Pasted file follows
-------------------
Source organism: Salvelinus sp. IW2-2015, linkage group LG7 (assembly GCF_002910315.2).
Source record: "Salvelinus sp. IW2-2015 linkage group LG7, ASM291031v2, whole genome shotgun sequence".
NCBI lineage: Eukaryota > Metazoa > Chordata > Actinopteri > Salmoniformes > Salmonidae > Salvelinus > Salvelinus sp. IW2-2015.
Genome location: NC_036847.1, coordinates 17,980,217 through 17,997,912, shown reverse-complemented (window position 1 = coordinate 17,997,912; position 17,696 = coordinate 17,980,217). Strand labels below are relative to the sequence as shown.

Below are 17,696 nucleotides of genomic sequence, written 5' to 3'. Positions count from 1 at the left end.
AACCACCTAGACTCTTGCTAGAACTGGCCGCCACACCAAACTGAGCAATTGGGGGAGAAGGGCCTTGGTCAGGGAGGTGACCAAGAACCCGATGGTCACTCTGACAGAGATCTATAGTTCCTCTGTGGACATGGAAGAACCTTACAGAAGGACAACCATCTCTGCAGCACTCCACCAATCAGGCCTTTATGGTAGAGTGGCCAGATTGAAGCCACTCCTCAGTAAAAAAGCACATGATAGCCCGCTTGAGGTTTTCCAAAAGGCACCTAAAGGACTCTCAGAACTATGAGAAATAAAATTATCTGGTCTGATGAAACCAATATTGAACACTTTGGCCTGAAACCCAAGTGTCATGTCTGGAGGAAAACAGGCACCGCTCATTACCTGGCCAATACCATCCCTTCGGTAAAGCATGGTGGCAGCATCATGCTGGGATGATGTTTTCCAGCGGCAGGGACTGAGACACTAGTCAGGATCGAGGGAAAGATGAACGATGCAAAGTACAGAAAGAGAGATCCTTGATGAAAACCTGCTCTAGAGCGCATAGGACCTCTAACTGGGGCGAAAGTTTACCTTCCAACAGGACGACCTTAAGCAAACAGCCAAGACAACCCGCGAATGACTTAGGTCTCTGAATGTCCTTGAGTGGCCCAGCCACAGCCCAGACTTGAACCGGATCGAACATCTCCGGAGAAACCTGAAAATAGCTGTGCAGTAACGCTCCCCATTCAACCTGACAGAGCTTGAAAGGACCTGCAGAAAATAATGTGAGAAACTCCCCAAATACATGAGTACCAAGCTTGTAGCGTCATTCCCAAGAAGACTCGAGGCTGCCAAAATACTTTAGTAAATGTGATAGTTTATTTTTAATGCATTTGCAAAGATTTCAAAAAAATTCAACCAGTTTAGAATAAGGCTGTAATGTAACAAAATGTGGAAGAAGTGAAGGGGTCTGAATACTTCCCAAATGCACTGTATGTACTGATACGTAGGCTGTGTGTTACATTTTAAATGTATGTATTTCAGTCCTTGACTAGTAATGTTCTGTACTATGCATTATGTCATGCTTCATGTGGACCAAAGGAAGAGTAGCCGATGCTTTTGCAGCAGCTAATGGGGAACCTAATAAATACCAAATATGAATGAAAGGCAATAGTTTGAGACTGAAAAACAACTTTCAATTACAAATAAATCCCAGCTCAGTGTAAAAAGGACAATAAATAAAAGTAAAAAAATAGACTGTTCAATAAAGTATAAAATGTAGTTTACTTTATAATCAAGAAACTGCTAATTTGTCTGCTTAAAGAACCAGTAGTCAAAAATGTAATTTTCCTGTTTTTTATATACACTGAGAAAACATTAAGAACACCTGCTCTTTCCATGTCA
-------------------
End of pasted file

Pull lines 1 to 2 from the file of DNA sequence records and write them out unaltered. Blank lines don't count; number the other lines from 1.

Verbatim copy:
Source organism: Salvelinus sp. IW2-2015, linkage group LG7 (assembly GCF_002910315.2).
Source record: "Salvelinus sp. IW2-2015 linkage group LG7, ASM291031v2, whole genome shotgun sequence".